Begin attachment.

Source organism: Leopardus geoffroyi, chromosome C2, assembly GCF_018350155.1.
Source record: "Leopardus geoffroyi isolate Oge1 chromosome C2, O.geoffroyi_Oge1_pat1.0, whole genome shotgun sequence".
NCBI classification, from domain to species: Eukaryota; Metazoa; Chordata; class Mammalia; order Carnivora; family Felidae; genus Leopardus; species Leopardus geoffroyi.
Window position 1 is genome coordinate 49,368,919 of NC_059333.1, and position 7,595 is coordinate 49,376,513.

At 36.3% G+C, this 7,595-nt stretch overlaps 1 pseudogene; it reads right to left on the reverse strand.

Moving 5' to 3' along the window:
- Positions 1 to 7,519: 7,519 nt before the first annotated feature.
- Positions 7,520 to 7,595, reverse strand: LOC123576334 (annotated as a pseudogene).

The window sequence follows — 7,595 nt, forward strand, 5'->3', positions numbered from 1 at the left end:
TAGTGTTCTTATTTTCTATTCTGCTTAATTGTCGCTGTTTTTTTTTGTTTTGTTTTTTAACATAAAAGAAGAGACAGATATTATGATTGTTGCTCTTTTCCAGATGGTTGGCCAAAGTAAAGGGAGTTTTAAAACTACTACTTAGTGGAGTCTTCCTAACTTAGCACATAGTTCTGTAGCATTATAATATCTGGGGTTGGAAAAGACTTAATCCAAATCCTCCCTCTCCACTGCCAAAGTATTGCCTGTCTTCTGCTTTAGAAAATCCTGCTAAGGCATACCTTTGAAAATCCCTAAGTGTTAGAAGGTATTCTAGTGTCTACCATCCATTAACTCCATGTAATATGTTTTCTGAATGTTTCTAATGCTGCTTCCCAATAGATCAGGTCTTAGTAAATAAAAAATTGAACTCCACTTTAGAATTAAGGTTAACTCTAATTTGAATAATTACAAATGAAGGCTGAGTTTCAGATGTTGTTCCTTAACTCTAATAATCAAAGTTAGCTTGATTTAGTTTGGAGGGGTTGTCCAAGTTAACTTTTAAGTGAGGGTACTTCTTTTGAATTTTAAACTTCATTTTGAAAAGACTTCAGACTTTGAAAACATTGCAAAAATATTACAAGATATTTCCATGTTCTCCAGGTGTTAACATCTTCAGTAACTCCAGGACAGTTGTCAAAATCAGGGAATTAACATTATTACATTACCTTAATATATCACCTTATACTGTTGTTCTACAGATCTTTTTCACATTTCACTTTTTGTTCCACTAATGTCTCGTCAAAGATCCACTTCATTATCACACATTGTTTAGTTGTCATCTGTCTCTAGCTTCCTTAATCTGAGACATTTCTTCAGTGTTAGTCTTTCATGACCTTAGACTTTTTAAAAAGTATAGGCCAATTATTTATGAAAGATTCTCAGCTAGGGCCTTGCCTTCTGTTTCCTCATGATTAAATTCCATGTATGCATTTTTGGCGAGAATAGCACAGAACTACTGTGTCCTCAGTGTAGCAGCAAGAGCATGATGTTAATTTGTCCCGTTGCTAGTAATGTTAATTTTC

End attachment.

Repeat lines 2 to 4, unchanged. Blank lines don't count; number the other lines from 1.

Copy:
Source record: "Leopardus geoffroyi isolate Oge1 chromosome C2, O.geoffroyi_Oge1_pat1.0, whole genome shotgun sequence".
NCBI classification, from domain to species: Eukaryota; Metazoa; Chordata; class Mammalia; order Carnivora; family Felidae; genus Leopardus; species Leopardus geoffroyi.
Window position 1 is genome coordinate 49,368,919 of NC_059333.1, and position 7,595 is coordinate 49,376,513.